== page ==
Darwin's Garden, by Michael Boulter

Down the paths to evolution
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The Independent Culture

Charles Darwin's house to the south-east of London at Downe, enfolded in English countryside despite being caught within the cordon of the M25, will not officially become a World Heritage Site in time for next year's double anniversary: 200 years since Darwin's birth, 150 since the publication of the Origin of Species. Its bid for listing was withdrawn after a sniffy report from a panel that advises Unesco's committee, opining that Down House and its surroundings are not of "outstanding universal value".

It is hardly surprising that the list of sites barely registers science as part of the world's heritage. Down House was not just a rural retreat where Darwin could write up his notes. It was a place that nurtured his thought; whose grounds were the site of experiment and contemplation. Visitors can pace out the Sandwalk at the bottom of the garden that was his daily "thinking path"; they can gaze out across the same fields and walk among the descendants of the living forms that surrounded him as he strove to understand the variety of life.

Above all, it was the place where he developed a universal theory about the means by which living forms develop, and the relationships between them. Perhaps that is the problem. People still don't like to be told that natural selection is how life works. For 150 years, commentators have devalued or ignored the idea. By the late 19th century, they had achieved the "eclipse of Darwinism", during which the fact of evolution was accepted, but not the mechanism.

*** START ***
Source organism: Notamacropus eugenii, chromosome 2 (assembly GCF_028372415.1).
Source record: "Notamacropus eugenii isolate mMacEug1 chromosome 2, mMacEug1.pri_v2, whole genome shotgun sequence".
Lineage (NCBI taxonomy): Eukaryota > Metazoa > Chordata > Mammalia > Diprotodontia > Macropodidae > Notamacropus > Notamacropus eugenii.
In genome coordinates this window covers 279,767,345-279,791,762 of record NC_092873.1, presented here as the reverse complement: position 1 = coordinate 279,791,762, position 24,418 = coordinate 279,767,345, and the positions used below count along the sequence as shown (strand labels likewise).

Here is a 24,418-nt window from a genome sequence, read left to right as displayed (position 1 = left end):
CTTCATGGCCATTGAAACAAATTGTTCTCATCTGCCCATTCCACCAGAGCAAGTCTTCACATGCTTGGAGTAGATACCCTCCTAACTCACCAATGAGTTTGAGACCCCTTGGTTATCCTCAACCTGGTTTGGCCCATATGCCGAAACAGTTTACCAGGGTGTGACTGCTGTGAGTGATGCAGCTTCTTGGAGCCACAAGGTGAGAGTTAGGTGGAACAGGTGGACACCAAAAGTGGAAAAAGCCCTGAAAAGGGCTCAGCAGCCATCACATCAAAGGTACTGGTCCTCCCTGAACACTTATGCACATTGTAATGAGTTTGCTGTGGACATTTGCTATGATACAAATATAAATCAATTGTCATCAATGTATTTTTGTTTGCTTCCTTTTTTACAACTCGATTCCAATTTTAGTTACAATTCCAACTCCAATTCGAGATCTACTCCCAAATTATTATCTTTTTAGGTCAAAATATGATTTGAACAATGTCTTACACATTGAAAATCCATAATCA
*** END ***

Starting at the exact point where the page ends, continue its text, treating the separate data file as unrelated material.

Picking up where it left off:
Michael Boulter, a biologist who admitted in a previous book that he had trouble understanding natural selection, is part of this tradition. Unfortunately, he also struggles to present an alternative vision of a more rounded biology. When this book dwells on life at Down House, it is brightened by the recollections of Charles and various relatives. The further it ventures out of the garden, into the development of evolutionary thought, the more it is likely to mystify or mislead.

Typical is a passage suggesting that the First World War and the Vienna Circle of positivist philosophy together inhibited the study of natural selection by promoting physics and reductionism at the expense of biology. This contention seems rooted in a facile opposition between "hardline" scientists and softer, fuzzier ones. But the study of natural selection was transformed, and its power recognised, by scientists who analysed it mathematically in the 1920s. Boulter fails to convey the point, locates one of the investigators, Ronald Fisher, in the wrong continent, and implies the other, JBS Haldane, had no time for "myth", though his immense head was full of it. The muddle pervades all levels, from abstract ideas to factual detail. It's a pity, because Darwin's garden is such an exquisite site for a book.

In trying to achieve a harmony between the productivity of reason, family life, and the humble appreciation of the natural world, we might all do worse than to see how Darwin cultivated his garden.

Marek Kohn's 'A Reason for Everything' is published by Faber & Faber